What to wear under dry suit? A good base layer should be lightweight and thin enough to move easily under other layers without bunching up or constricting movement. It should also dry quickly when wet so that you don’t have to wait until after a dive before getting changed into dry clothing.
Avoid cotton, as it will absorb and hold moisture next to your skin
Cotton is an extremely poor choice for base layers because it does not wick moisture away from your skin. Instead, it will keep you wet and cold.
Base layers should be made of a material that transfers moisture from the body to the outside of the fabric where it can evaporate quickly. Materials like wool, silk or synthetic fibers are good choices because they’re warm when dry and remain warm when they get wet (they retain their insulating properties).
Your mid-layer depends on how active you are going to be and how cold it is. For example, if you’re just going for a casual paddle with the family, a long-sleeve shirt and fleece jacket will suffice. If you’re taking part in an organized race, however, or simply plan on being very active (such as running around on land), your body will produce more heat and need something warmer like wool base layers or synthetic fleece jackets.
Add another mid-layer such as fleece.
There are many options when it comes to buying fleece. For example, you can choose between knits and fleeces, which are both made with wool. The difference is that knits have been treated so they feel more like cotton. If your fleece is not treated and feels scratchy on the skin, try washing it in mild detergent and then drying it on low heat for a few minutes before wearing again. You might also want to consider whether or not you want something thicker or thinner than typical fleece jackets—the latter will be lighter but won’t offer much insulating protection from the cold air outside of your dry suit.
What to wear under dry suit? Another option is to get an under layer that has its own hoodie built into its design so there’s no need for an extra hat or hoodie over top of everything else! This style works well for keeping out all kinds of weather conditions by providing warmth without making things too bulky underneath your dry suit hood.
Make sure about these things:
- Make sure you have a high-quality dry suit that is well sealed.
- Check the seal of your dry suit before you put it on, especially if you’re using it for the first time. If there are any leaks or tears, they can be fixed once you get in the water.
- You should be able to see only a few small bubbles when pressing against any openings in your dry suit (such as those commonly found at wrists and ankles). If this isn’t possible, it’s likely that there’s an air leak somewhere along its surface; check for rips or tears with a flashlight before getting wet.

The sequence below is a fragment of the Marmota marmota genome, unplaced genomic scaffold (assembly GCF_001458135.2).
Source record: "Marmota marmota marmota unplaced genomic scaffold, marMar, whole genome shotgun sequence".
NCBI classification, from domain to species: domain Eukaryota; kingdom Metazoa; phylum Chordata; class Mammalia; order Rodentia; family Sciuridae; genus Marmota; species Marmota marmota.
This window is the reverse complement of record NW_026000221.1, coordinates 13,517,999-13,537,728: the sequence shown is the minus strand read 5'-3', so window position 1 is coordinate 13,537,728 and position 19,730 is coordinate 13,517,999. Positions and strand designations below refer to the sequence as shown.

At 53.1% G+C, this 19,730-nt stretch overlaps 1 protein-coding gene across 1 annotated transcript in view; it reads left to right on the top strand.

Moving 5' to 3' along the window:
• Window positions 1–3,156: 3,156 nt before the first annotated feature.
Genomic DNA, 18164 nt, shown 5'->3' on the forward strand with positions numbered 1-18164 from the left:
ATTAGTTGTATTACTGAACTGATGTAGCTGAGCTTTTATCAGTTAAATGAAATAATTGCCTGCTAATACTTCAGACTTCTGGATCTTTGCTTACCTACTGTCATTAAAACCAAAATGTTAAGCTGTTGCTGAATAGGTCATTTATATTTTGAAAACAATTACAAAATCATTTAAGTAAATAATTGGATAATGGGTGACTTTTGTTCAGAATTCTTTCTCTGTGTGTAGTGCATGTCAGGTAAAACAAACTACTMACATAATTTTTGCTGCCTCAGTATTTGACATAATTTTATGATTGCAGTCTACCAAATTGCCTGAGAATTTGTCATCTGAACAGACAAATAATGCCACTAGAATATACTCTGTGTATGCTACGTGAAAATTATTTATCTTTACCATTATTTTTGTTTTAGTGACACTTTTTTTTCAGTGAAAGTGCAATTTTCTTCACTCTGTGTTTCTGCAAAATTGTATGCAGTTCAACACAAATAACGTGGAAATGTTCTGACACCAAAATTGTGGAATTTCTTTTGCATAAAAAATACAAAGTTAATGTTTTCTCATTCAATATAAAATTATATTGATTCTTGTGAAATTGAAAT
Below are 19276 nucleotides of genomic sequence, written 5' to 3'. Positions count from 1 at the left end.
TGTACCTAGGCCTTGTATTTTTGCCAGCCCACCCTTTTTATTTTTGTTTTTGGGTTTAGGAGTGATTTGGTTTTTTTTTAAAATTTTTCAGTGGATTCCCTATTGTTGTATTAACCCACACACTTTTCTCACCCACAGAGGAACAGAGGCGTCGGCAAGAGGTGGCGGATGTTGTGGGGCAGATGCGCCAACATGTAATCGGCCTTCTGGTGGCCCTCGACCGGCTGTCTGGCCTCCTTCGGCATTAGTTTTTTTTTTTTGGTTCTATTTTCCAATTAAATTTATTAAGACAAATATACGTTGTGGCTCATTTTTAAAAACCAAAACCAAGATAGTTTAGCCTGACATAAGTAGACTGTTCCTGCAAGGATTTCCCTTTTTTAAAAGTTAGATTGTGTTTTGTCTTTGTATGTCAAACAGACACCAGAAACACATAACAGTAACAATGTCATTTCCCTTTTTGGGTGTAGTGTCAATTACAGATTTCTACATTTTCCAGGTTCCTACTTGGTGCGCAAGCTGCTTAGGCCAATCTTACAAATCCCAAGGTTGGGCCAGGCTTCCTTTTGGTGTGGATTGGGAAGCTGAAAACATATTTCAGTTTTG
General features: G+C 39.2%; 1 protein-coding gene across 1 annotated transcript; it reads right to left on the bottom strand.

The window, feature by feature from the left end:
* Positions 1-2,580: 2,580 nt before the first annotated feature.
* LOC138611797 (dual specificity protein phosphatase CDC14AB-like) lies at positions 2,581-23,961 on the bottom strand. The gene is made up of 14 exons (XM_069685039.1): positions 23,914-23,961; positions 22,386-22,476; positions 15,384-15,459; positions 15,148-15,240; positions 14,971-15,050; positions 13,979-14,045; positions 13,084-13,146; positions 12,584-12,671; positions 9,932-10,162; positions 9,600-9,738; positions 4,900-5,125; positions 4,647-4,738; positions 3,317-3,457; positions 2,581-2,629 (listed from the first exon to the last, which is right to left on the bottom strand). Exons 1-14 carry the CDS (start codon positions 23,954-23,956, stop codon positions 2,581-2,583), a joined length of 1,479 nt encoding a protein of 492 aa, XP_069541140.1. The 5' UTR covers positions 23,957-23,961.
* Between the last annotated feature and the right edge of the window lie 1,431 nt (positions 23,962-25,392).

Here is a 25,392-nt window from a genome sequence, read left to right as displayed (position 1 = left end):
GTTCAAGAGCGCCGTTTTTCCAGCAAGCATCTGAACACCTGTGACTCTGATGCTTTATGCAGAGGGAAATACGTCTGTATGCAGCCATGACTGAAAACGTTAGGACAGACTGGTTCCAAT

- The best way to fix an air leak is by using duct tape or other waterproof tape over any areas where water might seep through—but make sure this is done properly!
Wear a warm hat under the dry suit
What to wear under dry suit? You can also wear a warm hat under the dry suit hood to prevent heat loss through your head. The dry suit hood will not be enough on its own, but it will do a good job of warming up the rest of your body, which is important if you want to stay warm in cold water. You can wear a hat under the dry suit hood or over it; just make sure that it’s non-flammable and that it doesn’t interfere with visibility (this includes goggles).
Add hand protection as needed
If you need to wear hand protection, consider the following options:
- Gloves with a waterproof membrane. If you don’t have gloves with a waterproof membrane, it’s important to keep your hands completely dry or your fingers could get cold and painful. You can purchase such gloves online or at sporting goods stores.
- Gloves with a thermal liner. You may want to wear lightweight warm fleece gloves inside of your neoprene dry suit glove in order to keep your hands warm if it gets wet outside of the water (such as when removing the suit).
Multiple layers keep you comfortable
What to wear under dry suit? Your dry suit is only as great as the layers underneath it. If you want to wear your drysuit in comfort, you’ll need to make sure that the layers underneath are comfortable and breathable. Wearing multiple lightweight layers will also help keep you warm when necessary and cool when needed, which is important whether or not you’re on a cold morning or a hot afternoon!
The best material for underlayers when wearing a drysuit is merino wool—it’s a natural fabric that wicks moisture away from your skin, so it keeps you feeling fresh even after hours out on the water. Cotton can do this too (but usually doesn’t), but cotton isn’t as durable or resistant to odor buildup as wool is.
It’s also important to make sure that there are no seams running through any of these layers, since they could cause chafing if they rub against each other inside the suit. We recommend avoiding underwear made from synthetic materials like nylon and polyester because these fabrics tend not only cause irritation but also retain body odor more quickly than cotton underwear does over time as well:
Conclusion: What to wear under dry suit?
We hope this information helps you make the right choices for your next outing. Remember that a dry suit is not just for winter or surfers. It also works great in warm weather when you want to be protected from strong winds or water splashing up on you.